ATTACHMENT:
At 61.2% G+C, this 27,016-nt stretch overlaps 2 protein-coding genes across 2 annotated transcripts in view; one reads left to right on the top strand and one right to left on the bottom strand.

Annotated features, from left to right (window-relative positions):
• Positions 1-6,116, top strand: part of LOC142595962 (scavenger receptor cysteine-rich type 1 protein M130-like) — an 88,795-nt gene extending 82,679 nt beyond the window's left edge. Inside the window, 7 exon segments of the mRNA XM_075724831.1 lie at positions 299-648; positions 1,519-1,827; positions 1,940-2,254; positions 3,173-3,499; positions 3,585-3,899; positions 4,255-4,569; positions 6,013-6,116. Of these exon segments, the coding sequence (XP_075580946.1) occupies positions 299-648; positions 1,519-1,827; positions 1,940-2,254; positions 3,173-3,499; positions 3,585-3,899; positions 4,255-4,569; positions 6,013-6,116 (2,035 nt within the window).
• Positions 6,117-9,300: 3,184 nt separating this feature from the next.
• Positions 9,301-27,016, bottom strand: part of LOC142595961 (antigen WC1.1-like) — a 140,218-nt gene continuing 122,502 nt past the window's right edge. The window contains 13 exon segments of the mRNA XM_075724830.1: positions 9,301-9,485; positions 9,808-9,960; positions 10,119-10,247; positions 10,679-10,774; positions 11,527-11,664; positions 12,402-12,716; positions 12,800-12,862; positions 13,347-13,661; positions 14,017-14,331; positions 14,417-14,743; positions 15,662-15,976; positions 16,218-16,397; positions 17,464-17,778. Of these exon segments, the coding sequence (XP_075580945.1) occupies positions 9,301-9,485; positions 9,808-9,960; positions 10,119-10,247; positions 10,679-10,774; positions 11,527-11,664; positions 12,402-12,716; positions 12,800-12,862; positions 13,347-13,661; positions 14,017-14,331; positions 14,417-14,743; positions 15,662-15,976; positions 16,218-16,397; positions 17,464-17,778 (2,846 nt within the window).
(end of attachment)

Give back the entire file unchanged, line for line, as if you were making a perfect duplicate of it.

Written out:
At 61.2% G+C, this 27,016-nt stretch overlaps 2 protein-coding genes across 2 annotated transcripts in view; one reads left to right on the top strand and one right to left on the bottom strand.

Annotated features, from left to right (window-relative positions):
• Positions 1-6,116, top strand: part of LOC142595962 (scavenger receptor cysteine-rich type 1 protein M130-like) — an 88,795-nt gene extending 82,679 nt beyond the window's left edge. Inside the window, 7 exon segments of the mRNA XM_075724831.1 lie at positions 299-648; positions 1,519-1,827; positions 1,940-2,254; positions 3,173-3,499; positions 3,585-3,899; positions 4,255-4,569; positions 6,013-6,116. Of these exon segments, the coding sequence (XP_075580946.1) occupies positions 299-648; positions 1,519-1,827; positions 1,940-2,254; positions 3,173-3,499; positions 3,585-3,899; positions 4,255-4,569; positions 6,013-6,116 (2,035 nt within the window).
• Positions 6,117-9,300: 3,184 nt separating this feature from the next.
• Positions 9,301-27,016, bottom strand: part of LOC142595961 (antigen WC1.1-like) — a 140,218-nt gene continuing 122,502 nt past the window's right edge. The window contains 13 exon segments of the mRNA XM_075724830.1: positions 9,301-9,485; positions 9,808-9,960; positions 10,119-10,247; positions 10,679-10,774; positions 11,527-11,664; positions 12,402-12,716; positions 12,800-12,862; positions 13,347-13,661; positions 14,017-14,331; positions 14,417-14,743; positions 15,662-15,976; positions 16,218-16,397; positions 17,464-17,778. Of these exon segments, the coding sequence (XP_075580945.1) occupies positions 9,301-9,485; positions 9,808-9,960; positions 10,119-10,247; positions 10,679-10,774; positions 11,527-11,664; positions 12,402-12,716; positions 12,800-12,862; positions 13,347-13,661; positions 14,017-14,331; positions 14,417-14,743; positions 15,662-15,976; positions 16,218-16,397; positions 17,464-17,778 (2,846 nt within the window).